THE third thriller written and directed by James Gray, We Own the Night returns him to the milieu of his auspicious debut, Little Odessa – among Russian immigrants in the Brighton Beach area of Brooklyn – and reunites him with Joaquin Phoenix and Mark Wahlberg, the stars of his second feature, The Yards.
The two play brothers in We Own the Night, which is set in 1988. Phoenix is Bobby, the swaggering, cocaine-snorting manager of a thriving Russianowned nightclub that’s a haven for drug dealers. Wahlberg is Joseph, an earnest man of principle who has followed their dedicated police chief father, Bert (Robert Duvall), onto the force.
Bert strongly disapproves of the company Bobby keeps and that he has taken his mother’s surname, although that conveniently hides his family’s police connections from the criminals. Bert gives Bobby an ultimatum that sums up the storyline and illustrates the archness of the dialogue: “Sooner or later you’re going to have to be with us or the drug dealers, because there’s a war out there.”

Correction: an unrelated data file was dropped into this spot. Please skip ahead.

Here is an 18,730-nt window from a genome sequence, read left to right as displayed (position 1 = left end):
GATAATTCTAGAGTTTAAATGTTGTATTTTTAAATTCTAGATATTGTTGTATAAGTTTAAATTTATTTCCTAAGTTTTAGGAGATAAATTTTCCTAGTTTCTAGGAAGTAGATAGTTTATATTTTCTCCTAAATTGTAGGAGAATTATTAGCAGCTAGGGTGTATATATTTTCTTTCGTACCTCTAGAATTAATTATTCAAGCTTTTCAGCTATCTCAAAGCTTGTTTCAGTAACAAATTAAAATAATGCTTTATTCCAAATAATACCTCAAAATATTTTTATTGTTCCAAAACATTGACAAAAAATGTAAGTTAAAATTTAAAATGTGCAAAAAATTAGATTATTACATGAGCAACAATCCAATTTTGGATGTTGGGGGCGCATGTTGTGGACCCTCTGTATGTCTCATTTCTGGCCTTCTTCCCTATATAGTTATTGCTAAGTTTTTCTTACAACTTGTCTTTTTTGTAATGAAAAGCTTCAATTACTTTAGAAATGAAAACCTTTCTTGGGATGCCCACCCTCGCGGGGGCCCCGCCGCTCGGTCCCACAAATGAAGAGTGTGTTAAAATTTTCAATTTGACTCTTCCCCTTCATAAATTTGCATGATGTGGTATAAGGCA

The brothers are at odds with each other until an attempt on Joseph’s life forces Bobby to realise that blood is thicker than water. However, his overnight transformation is too abrupt to be convincing in a movie that is disappointingly conventional and mostly predictable, and lacks the moral complexity at the core of Little Odessa, which remains Gray’s most satisfying film to date.
We Own the Night is partly redeemed by the sweaty tension with which Gray injects a number of well-staged setpieces, in particular an edgy undercover operation and an exciting multi-vehicle chase through torrential rain.
Like father, like son: Duvall and Wahlberg